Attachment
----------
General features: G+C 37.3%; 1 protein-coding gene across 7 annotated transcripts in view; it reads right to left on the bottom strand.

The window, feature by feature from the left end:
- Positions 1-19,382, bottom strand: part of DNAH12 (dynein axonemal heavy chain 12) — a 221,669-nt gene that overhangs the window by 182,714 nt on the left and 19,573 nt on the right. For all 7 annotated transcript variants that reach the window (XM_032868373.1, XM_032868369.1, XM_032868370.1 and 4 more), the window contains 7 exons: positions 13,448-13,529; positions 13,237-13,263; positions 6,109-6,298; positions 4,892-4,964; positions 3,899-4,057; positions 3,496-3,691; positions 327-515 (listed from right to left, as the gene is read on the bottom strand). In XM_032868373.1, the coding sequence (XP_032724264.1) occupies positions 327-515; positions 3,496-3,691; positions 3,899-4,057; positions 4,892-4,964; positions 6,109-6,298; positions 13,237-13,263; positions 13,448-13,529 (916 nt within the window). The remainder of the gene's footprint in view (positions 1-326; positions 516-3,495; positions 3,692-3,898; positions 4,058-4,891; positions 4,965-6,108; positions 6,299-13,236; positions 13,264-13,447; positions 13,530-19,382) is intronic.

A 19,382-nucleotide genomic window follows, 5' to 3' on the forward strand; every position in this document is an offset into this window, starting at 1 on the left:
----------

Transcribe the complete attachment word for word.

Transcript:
General features: G+C 37.3%; 1 protein-coding gene across 7 annotated transcripts in view; it reads right to left on the bottom strand.

The window, feature by feature from the left end:
- Positions 1-19,382, bottom strand: part of DNAH12 (dynein axonemal heavy chain 12) — a 221,669-nt gene that overhangs the window by 182,714 nt on the left and 19,573 nt on the right. For all 7 annotated transcript variants that reach the window (XM_032868373.1, XM_032868369.1, XM_032868370.1 and 4 more), the window contains 7 exons: positions 13,448-13,529; positions 13,237-13,263; positions 6,109-6,298; positions 4,892-4,964; positions 3,899-4,057; positions 3,496-3,691; positions 327-515 (listed from right to left, as the gene is read on the bottom strand). In XM_032868373.1, the coding sequence (XP_032724264.1) occupies positions 327-515; positions 3,496-3,691; positions 3,899-4,057; positions 4,892-4,964; positions 6,109-6,298; positions 13,237-13,263; positions 13,448-13,529 (916 nt within the window). The remainder of the gene's footprint in view (positions 1-326; positions 516-3,495; positions 3,692-3,898; positions 4,058-4,891; positions 4,965-6,108; positions 6,299-13,236; positions 13,264-13,447; positions 13,530-19,382) is intronic.

A 19,382-nucleotide genomic window follows, 5' to 3' on the forward strand; every position in this document is an offset into this window, starting at 1 on the left: